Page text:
Philosophy

The Problem:

Push Button Facing increasing competition both nationally and abroad, manufacturers are calling upon the educational system to supply more highly skilled workers to survive. But schools can't afford to invest in the growing variety of CNC machinery that is likely to be found in their local shops. In addition to the costs involved, it has become increasingly difficult for instructors to be knowledgeable on all the common models of CNC controls along with their use of both G & M code and conversational programming techniques.

The MasterTask Solution:

MasterTask set the standard in competency-based instruction during the last 40 years. Because the operation and adjustment of a machine tool requires a high degree of accuracy, we would recommend you consider using the MasterTask 100% approach. You will find that the course only covers knowledge and skills needed to perform the job, therefore, learning less than all of the information can be the source of unnecessary operator error.

Drill Graphic The course material is organized in a logical progression. New students first acquire the skills of a machinery operator, then progress to become a set up person, and finally a set up programmer. Experienced operators can quickly overcome their inefficiencies and produce better quality, increased productivity and reduced operating costs.

This course achieve four major goals:

  1. Provide instruction on the major brands of CNC Controls and include both G & M code and conversational programming.
  2. Provide simulations of the controls so you can satisfy the needs of local manufacturers without the expense of more equipment.
  3. Make it easy for instructors to manage a class with a diversity of students and needs.
  4. Allow a range of instructional approaches including Open-Entry Open-Exit, classroom, and on-location.

Focused Instruction and Testing:

Chuck Jaws To make sure your students learn exactly what they need, you select the CNC control models found on your machines when they are initially registered in the computer-based management system. The CNC controls include the common models of GE Fanuc, Fanuc, General Numeric, Haas, Okuma and Mazak. It is estimated that 85% or more of the lathes in shops today use one of the controls covered by this course.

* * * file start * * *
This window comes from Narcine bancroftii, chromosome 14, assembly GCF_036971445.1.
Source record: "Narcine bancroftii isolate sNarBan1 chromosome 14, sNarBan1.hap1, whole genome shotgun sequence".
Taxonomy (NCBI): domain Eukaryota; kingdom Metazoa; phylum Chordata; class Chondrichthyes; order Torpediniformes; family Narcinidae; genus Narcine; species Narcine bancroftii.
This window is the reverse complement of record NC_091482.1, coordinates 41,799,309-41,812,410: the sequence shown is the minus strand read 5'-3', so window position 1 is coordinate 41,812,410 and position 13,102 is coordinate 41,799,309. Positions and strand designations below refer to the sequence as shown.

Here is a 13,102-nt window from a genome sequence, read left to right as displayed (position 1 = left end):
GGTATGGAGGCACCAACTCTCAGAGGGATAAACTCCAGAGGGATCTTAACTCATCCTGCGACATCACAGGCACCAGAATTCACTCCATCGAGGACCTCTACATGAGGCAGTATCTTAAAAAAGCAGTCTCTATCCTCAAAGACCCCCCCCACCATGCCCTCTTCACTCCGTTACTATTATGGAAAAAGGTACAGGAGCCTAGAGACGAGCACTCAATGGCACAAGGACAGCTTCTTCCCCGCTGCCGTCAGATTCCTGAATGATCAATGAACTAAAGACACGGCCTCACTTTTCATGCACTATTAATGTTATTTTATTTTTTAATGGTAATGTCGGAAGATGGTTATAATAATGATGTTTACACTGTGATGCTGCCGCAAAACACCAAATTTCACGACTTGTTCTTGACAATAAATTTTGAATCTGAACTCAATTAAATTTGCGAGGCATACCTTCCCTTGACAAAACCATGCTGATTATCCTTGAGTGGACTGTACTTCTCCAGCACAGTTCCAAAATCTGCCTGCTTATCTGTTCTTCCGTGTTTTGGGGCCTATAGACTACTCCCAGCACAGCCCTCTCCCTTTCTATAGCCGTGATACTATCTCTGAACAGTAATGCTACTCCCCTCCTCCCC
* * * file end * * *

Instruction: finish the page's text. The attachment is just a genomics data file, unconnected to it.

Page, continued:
Simulations:

Most schools cannot afford to have examples of all the common CNC controls, yet those are the skills students need in today's manufacturing plants. Your students will be tested with realistic simulations of the computer screens and control panels found in the industry. They will learn their job tasks without tying up your limited lab equipment, or making costly mistakes that damage your machinery and tooling.

Covering the Tasks:

Threading Graphic While you will select the CNC controls your students will learn, this performance-based course does not simply teach controls. All of the common operating and set up tasks are covered including topics like troubleshooting faulty part features, reducing cycle time and even basic tasks such as mounting a chuck, installing jaws, and turning the jaw surfaces.

Other Controls:

Lathe Cutting Many schools using the original version of this course reported their students were able to handle other control types much more easily because of the greater understanding of the principles and techniques taught throughout the course. If you need to teach a specific control which is not included in the course, you can select one or more controls which are similar and use the Adapt Test function to select the test items that most closely match the control and processes.

The Learning Sequence:

Spinning Chuck After viewing a module, the student will answer the questions in the Work Sheet for that Level. Answers to the Work Sheet questions are found in the printable Instructor's Guide or can be viewed online. Students can go between the Work Sheet and the Core and Specific sections of the module until they feel they have all the information. Then they can begin the Interactive Test. As indicated above, the test questions that will appear will be determined by the choices made by the instructor for the class.